Grilling meat does produce a couple of chemicals that may increase risk of cancer. Scary sounding, I know. But let’s talk a little more about that…
Heterocyclic amines (HCAs) form when meat is overcooked or charbroiled: Creatine, amino acids, and sugars in meat react together with heat.
(Interestingly, this is the same process as the Maillard reaction — the chemical reaction that browns meat and makes it so tasty.)
HCAs can damage and change DNA. Thus, the Department of Health and Human Services places HCAs in the “reasonably anticipated to be a human carcinogen” category. Not good.
Animal research consistently shows that HCAs contribute to cancer development — at least in very large doses. (That “very large dose” part is important.) Likewise, human research shows that eating a lot of HCAs is associated with a higher risk of cancer.
More than 17 different HCAs have been identified as potentially risky for humans.
Four factors influence HCA formation:
1.Type of food
2.How it’s cooked
4.How long it’s cooked
Temperature is the most important of these four.
While HCAs begin to form at 212 F (100 C), the truly nasty types start to be made in large quantities at about 572 F (300 C). Most people grill their food in the 375-500 F range, though some will go up to 650 F to sear a steak, for example.
Polycyclic aromatic hydrocarbons
Polycyclic aromatic hydrocarbons (PAHs) form when meat is charred or blackened, or when fat from the meat drips onto the hot surface of the grill. This forms PAHs in the smoke, which then permeates the meat.
PAHs include over 100 different compounds formed by the incomplete burning of organic matter (e.g., oil, gas, coal, food, etc.) at temperatures in excess of 392 degrees F (200 C).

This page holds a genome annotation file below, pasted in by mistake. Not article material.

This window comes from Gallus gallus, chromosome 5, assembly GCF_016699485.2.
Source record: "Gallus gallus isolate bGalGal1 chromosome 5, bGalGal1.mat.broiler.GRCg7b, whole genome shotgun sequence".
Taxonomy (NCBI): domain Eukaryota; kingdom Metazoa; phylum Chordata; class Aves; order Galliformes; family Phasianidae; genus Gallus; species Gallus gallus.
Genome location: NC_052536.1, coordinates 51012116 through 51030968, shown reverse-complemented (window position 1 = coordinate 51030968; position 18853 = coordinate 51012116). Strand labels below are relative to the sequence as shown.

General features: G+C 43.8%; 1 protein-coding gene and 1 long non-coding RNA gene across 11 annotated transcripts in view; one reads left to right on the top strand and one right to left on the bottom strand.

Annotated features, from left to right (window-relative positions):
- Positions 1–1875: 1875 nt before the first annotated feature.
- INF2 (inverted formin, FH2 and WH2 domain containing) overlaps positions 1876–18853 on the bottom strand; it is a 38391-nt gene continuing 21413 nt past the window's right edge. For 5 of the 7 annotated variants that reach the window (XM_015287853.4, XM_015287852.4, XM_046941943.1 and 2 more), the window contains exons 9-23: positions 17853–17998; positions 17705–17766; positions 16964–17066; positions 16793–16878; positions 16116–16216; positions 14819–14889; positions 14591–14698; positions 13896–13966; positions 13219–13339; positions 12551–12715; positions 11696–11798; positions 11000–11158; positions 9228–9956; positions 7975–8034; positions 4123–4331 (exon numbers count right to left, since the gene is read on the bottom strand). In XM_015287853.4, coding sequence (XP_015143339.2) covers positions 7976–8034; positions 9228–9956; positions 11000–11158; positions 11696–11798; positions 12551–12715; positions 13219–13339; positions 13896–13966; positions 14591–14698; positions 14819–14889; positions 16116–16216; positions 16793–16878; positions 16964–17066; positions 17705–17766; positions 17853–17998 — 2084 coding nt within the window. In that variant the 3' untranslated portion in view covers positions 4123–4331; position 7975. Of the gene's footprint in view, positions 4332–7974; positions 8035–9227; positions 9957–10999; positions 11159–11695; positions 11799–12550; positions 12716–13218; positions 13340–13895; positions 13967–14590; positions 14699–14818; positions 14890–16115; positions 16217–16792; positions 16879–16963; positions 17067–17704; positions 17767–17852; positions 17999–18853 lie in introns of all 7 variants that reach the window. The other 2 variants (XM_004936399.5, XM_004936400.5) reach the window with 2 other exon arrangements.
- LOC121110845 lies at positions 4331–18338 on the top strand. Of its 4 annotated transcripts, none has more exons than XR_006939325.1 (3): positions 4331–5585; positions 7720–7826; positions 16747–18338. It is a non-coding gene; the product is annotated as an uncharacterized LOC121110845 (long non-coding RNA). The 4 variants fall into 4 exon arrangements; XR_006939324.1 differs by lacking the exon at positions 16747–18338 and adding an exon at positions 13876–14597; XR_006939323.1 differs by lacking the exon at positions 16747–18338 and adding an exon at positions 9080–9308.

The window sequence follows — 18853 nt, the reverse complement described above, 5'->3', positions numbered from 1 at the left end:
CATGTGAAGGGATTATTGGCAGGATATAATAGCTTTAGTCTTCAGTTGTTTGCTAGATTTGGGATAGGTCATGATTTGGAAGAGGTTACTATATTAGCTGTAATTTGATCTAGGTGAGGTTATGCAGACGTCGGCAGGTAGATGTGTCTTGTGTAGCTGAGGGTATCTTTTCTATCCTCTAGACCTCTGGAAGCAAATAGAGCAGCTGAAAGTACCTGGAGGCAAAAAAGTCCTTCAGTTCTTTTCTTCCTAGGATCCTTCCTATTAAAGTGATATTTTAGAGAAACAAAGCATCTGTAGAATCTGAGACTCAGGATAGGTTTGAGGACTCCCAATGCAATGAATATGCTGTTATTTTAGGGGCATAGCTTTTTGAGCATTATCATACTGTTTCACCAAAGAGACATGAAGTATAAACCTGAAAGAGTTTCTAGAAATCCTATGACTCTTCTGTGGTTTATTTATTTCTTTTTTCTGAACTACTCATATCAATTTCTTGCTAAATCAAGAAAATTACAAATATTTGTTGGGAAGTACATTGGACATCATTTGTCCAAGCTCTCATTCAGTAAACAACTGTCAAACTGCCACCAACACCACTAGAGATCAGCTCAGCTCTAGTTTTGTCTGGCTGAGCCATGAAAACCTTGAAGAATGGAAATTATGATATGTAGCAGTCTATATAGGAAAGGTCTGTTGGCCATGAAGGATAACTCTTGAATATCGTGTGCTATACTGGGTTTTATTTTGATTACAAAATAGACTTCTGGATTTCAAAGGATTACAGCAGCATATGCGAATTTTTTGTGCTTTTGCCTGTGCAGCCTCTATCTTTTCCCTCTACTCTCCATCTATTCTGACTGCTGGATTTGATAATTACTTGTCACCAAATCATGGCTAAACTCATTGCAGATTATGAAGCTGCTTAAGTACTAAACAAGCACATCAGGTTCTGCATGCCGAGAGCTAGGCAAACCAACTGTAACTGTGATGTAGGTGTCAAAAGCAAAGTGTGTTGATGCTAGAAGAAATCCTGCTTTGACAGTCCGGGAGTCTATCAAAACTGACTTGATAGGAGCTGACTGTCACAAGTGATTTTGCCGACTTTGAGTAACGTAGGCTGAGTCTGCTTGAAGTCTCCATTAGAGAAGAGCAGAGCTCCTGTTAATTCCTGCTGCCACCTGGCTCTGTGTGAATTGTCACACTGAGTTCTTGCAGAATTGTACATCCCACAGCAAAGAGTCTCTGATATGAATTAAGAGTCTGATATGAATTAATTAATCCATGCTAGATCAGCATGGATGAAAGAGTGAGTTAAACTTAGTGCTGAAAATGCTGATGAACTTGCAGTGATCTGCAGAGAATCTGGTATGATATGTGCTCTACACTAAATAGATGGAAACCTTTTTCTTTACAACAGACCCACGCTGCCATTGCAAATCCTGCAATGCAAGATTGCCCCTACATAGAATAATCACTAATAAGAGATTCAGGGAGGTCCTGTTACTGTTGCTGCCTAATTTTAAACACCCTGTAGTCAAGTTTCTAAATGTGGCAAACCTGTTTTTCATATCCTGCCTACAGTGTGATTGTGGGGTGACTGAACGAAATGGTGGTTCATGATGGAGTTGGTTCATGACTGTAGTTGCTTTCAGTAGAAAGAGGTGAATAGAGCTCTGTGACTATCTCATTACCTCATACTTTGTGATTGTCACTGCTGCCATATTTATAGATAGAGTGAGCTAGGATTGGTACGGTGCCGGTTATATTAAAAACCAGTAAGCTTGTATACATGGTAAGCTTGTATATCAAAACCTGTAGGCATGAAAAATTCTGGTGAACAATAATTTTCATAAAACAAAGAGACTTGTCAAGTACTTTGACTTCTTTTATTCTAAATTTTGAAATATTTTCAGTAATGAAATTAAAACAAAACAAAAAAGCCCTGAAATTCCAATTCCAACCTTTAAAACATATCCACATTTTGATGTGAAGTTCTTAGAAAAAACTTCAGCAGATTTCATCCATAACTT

The Environmental Protection Agency has classified seven PAHs as probable human carcinogens.
PAH creation is influenced by:
•Temperature of cooking
•How long food is cooked
•Type of fuel used in heating
•Distance from heat source
•Fat content of the food
Essentially, the hotter and longer a meat is cooked, the more HCAs and PAHs.
Direct heat methods like frying and grilling produce more than indirect-heat methods like stewing, steaming or poaching.
Interestingly, HCAs and PAHs can only damage DNA after they have been metabolized by certain enzymes, a process known as bioactivation. We’ll talk more about this later.
Also, different people have different levels of enzyme activity, which likely affects how their bodies process HCAs and PAHs — and thus, their potential disease risk.
How to make grilling healthier
Regardless of your own personal response to HCAs and PAHs, there are some universal ways to reduce their formation and protect yourself from damage. These just so happen to be easy, and tasty too.
Use herbs and spices
Herbs and spices make food taste good. They also help lower HCA and PAH content.
The volatile oils and other compounds that give herbs and spices their flavor punch (and their superpowers, such as antioxidant activity) can help prevent the formation of these harmful chemicals.